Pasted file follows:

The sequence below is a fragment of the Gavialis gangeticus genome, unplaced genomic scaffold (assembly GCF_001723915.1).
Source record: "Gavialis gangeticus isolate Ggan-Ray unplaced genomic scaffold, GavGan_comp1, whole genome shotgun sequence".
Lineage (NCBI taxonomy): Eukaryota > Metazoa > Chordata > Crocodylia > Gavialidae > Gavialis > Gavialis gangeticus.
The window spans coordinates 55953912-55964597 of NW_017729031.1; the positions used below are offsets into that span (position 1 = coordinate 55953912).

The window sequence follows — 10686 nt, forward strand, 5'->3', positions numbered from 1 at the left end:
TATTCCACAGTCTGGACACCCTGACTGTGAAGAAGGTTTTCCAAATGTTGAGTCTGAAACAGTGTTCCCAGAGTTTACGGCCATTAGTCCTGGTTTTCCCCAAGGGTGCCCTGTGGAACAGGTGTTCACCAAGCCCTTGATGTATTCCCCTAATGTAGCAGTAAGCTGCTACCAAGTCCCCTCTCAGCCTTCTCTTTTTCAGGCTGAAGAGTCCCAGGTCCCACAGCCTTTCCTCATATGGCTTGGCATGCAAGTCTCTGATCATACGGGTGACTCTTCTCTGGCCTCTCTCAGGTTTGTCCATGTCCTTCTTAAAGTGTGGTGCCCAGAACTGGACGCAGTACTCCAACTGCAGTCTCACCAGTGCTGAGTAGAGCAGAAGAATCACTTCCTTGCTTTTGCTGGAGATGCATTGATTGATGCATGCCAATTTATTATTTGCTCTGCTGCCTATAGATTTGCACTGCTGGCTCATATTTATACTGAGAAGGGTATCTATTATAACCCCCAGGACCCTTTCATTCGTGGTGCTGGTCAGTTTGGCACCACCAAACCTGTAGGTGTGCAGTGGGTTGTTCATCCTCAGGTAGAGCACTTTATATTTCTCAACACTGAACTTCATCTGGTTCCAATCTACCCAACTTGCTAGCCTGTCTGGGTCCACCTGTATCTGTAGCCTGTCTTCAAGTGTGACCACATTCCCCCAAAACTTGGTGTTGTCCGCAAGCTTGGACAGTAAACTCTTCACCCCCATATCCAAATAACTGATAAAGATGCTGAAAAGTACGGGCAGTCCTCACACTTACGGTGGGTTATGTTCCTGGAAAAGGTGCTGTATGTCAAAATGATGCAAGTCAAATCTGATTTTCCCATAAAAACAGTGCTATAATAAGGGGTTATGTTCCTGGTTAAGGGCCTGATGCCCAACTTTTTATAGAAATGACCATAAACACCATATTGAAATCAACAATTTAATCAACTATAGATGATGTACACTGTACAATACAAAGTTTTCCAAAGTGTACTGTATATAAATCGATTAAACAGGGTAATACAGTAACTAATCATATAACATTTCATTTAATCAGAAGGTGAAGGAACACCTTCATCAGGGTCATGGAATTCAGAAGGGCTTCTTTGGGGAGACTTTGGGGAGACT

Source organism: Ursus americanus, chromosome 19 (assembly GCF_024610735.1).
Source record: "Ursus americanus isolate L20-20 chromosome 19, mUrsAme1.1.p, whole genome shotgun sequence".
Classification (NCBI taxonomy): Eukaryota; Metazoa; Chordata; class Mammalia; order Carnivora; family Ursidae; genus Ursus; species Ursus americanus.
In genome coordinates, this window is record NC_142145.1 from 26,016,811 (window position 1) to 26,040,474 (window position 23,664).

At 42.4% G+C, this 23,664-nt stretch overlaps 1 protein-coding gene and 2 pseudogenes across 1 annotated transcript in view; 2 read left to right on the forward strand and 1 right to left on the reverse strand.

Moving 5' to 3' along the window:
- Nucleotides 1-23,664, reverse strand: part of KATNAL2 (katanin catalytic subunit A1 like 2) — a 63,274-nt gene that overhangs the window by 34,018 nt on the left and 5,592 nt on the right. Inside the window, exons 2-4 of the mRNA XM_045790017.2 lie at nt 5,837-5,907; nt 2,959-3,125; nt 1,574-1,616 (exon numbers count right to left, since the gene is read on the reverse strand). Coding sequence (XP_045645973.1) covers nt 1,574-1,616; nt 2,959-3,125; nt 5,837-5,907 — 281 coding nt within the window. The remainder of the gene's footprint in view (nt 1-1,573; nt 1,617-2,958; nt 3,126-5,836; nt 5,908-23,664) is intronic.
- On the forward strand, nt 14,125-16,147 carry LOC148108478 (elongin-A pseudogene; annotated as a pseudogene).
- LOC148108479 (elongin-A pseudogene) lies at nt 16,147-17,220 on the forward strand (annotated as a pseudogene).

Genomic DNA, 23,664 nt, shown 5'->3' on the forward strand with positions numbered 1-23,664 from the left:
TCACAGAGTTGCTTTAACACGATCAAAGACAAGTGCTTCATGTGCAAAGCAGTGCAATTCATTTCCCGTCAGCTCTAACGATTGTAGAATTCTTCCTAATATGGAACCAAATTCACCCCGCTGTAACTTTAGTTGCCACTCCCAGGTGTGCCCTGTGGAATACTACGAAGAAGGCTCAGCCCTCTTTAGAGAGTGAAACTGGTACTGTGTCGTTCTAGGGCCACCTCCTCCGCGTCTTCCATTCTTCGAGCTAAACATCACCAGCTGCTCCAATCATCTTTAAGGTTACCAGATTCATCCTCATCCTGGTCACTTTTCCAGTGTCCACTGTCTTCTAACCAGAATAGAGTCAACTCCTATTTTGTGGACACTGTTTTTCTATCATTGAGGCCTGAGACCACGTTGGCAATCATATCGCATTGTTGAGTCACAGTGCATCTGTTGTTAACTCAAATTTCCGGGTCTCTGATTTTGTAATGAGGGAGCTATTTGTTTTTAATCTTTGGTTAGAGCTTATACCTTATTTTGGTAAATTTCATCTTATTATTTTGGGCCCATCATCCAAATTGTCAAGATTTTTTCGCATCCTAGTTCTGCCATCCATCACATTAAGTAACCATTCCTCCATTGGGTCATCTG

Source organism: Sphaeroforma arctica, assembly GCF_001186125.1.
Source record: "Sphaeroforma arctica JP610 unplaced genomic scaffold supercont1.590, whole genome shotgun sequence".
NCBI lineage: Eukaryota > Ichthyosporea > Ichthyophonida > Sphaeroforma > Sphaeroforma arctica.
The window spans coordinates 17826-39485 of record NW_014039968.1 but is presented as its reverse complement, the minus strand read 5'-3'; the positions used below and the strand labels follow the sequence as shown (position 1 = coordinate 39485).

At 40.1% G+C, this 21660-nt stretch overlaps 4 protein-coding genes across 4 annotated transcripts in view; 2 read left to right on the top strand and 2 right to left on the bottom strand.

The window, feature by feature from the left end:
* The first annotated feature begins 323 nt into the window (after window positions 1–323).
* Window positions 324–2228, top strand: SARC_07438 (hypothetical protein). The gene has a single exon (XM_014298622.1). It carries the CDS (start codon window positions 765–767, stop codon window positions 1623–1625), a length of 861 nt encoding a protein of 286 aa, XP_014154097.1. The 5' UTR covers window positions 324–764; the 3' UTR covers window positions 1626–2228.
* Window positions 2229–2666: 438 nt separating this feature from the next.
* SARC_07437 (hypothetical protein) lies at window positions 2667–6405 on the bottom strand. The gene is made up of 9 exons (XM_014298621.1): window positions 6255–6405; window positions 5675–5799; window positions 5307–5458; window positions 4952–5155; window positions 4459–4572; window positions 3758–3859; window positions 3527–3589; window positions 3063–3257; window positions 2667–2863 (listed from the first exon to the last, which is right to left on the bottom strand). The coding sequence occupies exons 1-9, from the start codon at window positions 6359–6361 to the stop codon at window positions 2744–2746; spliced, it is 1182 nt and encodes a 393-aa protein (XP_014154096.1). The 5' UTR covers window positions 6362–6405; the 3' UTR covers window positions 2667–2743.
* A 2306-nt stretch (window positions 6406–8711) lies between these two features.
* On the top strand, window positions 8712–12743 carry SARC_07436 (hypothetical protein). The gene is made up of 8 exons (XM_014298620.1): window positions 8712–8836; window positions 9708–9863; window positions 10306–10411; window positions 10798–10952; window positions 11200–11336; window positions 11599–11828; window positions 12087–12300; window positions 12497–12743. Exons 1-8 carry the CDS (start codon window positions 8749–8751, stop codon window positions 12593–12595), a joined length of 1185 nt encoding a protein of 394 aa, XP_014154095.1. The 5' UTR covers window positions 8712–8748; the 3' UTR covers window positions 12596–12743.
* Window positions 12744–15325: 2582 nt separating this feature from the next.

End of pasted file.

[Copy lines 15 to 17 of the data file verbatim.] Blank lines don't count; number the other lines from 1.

- LOC148108479 (elongin-A pseudogene) lies at nt 16,147-17,220 on the forward strand (annotated as a pseudogene).

Genomic DNA, 23,664 nt, shown 5'->3' on the forward strand with positions numbered 1-23,664 from the left:
TCACAGAGTTGCTTTAACACGATCAAAGACAAGTGCTTCATGTGCAAAGCAGTGCAATTCATTTCCCGTCAGCTCTAACGATTGTAGAATTCTTCCTAATATGGAACCAAATTCACCCCGCTGTAACTTTAGTTGCCACTCCCAGGTGTGCCCTGTGGAATACTACGAAGAAGGCTCAGCCCTCTTTAGAGAGTGAAACTGGTACTGTGTCGTTCTAGGGCCACCTCCTCCGCGTCTTCCATTCTTCGAGCTAAACATCACCAGCTGCTCCAATCATCTTTAAGGTTACCAGATTCATCCTCATCCTGGTCACTTTTCCAGTGTCCACTGTCTTCTAACCAGAATAGAGTCAACTCCTATTTTGTGGACACTGTTTTTCTATCATTGAGGCCTGAGACCACGTTGGCAATCATATCGCATTGTTGAGTCACAGTGCATCTGTTGTTAACTCAAATTTCCGGGTCTCTGATTTTGTAATGAGGGAGCTATTTGTTTTTAATCTTTGGTTAGAGCTTATACCTTATTTTGGTAAATTTCATCTTATTATTTTGGGCCCATCATCCAAATTGTCAAGATTTTTTCGCATCCTAGTTCTGCCATCCATCACATTAAGTAACCATTCCTCCATTGGGTCATCTG